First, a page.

Listen to the episode:
Calvin Robinson joined the “Bitcoin Magazine Podcast” to discuss how to address growing inequalities in society and how the proliferation of social media has led to an erosion of family values.
When asked how to alleviate some of the growing inequalities in society, Robinson suggested he would cut taxes and instead charge value added tax (VAT). It would reduce National Insurance and allow people to keep more of the money they earn. More importantly, Robinson suggests separating the state from the banking system.
Robinson says: “The Bank of England is promoting the idea of a centralized digital currency over which it has control. I think that’s the most dangerous idea we’ve ever heard because of course it will lead to a social credit system that will allow you to only be able to spend your money in the right way for the right things at the right moment. ”
The group goes on to discuss potential regulations that could prevent the company from exploring Bitcoin’s full potential. Robinson postulates: “I think we are going to see more and more limitations and restrictions put in place over the next few years as governments find that this could potentially cause them to lose control of the financial system. So we need to act quickly and make sure this spreads as quickly as possible. He suggests consumers and retailers embrace bitcoin so it isn’t a niche market and becomes more mainstream.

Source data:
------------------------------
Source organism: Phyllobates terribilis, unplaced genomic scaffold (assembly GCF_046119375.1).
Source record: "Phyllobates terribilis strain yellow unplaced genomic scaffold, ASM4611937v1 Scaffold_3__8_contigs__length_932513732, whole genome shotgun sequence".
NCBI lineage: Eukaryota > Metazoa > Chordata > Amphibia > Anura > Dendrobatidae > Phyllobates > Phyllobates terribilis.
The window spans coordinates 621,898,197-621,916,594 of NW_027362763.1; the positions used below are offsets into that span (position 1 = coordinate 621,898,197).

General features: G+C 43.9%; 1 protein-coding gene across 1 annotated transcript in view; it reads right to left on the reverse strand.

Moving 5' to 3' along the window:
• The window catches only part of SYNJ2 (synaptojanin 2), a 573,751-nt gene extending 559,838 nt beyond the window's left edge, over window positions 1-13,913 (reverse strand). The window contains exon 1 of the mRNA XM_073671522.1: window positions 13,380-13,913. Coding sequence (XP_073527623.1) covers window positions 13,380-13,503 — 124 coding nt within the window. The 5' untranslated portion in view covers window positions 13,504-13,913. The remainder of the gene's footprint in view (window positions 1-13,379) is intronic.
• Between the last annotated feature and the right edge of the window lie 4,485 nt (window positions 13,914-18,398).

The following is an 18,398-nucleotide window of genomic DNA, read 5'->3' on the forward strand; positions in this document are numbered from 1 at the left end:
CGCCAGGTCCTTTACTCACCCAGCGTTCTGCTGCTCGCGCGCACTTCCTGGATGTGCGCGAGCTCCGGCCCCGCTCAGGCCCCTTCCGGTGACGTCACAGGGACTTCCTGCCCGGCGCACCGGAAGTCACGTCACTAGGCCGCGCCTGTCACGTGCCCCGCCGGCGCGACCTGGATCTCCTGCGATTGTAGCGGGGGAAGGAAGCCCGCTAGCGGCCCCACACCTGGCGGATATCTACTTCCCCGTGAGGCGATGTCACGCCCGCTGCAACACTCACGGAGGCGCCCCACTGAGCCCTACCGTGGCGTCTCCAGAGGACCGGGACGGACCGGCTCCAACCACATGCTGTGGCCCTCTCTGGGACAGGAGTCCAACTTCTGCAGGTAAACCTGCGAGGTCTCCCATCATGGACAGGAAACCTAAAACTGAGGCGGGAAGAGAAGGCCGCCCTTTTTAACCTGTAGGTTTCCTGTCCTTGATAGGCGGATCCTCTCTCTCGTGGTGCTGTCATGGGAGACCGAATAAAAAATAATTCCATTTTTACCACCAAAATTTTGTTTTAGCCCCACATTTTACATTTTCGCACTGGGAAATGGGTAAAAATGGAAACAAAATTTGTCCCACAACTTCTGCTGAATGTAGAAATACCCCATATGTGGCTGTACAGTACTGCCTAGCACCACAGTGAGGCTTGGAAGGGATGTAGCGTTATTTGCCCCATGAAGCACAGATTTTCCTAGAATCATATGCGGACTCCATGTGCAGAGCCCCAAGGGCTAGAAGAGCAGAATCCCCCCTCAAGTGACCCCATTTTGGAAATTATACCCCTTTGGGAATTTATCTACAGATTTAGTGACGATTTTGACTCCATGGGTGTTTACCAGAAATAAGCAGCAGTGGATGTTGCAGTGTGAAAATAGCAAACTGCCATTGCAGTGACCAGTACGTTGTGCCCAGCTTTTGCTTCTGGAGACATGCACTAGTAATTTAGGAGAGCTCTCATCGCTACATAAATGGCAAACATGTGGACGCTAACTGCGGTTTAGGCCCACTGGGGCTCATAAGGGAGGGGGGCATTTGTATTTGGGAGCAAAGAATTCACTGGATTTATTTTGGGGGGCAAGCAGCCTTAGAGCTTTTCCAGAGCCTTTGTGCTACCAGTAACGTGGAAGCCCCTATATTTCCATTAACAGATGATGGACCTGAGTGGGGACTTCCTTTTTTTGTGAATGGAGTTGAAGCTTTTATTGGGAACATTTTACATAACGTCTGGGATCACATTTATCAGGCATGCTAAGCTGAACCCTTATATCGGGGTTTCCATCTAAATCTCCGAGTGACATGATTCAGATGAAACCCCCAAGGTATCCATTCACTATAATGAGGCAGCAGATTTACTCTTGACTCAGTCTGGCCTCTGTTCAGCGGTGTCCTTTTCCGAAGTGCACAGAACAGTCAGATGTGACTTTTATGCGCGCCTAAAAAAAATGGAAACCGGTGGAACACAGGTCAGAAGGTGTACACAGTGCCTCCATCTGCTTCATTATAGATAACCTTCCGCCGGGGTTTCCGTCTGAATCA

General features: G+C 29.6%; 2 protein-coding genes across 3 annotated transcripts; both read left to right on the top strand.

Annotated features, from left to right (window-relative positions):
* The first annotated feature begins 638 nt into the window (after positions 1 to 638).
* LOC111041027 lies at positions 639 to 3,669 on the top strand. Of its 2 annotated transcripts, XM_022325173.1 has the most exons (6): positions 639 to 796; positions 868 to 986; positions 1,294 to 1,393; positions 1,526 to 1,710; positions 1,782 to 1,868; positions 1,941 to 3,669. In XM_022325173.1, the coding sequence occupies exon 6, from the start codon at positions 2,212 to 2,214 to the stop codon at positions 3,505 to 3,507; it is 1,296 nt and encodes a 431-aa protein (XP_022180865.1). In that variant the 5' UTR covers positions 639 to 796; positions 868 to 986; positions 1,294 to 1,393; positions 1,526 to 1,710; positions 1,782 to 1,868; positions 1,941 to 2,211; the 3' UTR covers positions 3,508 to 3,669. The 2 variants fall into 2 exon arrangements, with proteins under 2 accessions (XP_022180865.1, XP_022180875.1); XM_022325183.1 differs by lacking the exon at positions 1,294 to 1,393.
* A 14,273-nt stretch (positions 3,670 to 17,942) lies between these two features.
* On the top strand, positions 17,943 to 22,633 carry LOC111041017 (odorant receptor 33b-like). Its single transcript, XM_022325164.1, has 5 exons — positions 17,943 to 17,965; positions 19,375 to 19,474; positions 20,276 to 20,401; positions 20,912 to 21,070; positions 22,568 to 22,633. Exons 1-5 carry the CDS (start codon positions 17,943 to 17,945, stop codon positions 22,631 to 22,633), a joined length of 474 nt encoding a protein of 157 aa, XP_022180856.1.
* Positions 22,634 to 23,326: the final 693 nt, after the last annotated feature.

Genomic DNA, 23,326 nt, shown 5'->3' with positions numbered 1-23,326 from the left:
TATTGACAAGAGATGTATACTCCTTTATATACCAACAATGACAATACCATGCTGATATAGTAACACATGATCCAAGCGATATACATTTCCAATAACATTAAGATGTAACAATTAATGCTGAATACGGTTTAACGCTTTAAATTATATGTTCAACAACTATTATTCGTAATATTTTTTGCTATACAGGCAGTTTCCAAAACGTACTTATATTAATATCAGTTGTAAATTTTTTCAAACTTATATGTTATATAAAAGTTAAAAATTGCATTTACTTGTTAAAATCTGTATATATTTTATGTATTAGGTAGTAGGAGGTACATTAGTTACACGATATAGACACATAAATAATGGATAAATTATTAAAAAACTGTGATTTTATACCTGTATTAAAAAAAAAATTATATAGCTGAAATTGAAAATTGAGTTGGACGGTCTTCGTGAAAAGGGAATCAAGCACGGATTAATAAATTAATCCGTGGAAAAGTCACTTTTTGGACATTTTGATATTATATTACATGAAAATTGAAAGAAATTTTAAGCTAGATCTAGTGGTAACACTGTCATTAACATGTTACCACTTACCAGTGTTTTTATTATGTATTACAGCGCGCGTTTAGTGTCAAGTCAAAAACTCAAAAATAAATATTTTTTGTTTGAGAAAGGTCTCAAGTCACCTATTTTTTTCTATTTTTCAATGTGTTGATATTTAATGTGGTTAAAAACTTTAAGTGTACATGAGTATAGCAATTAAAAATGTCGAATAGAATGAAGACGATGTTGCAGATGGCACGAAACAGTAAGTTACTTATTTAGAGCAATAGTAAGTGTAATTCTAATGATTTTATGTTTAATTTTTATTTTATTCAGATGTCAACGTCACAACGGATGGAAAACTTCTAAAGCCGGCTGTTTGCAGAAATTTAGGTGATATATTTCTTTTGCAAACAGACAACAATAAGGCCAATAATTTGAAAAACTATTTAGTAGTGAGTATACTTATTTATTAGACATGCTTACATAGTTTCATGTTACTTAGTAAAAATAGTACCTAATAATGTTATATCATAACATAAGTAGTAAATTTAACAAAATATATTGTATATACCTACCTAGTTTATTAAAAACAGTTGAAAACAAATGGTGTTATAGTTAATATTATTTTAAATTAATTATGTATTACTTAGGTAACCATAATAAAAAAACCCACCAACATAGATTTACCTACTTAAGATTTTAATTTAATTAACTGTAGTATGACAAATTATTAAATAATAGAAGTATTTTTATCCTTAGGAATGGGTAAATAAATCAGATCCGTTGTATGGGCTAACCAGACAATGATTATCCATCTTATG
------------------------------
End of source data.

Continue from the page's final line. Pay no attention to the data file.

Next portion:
Following their discussion of Bitcoin, Robinson guides the conversation to social media and the devolution of family values. He discusses the implications of a Chinese-controlled platform, TikTok. Robinson says TikTok in China is limited to wholesome videos about family life and being a good citizen, while the US version includes questionable content that degrades Christian values, especially around the identity of kind. He says: “It is so that what was objective is now subjective. What was once the truth is now your own personal truth. You can define the reality around you and it destroys family values.
In conclusion, discussing how young adults of previous generations went to war (and today’s in Ukraine), host Q says, “I think, unfortunately, our generation is going do that with the financial markets. We, as a whole world, will have to stand up against the [World Economic Forum] WEF, we’re gonna have to stand against the [International Monetary Fund] The IMF and we are going to have to stand up against the fiduciary system that has been created.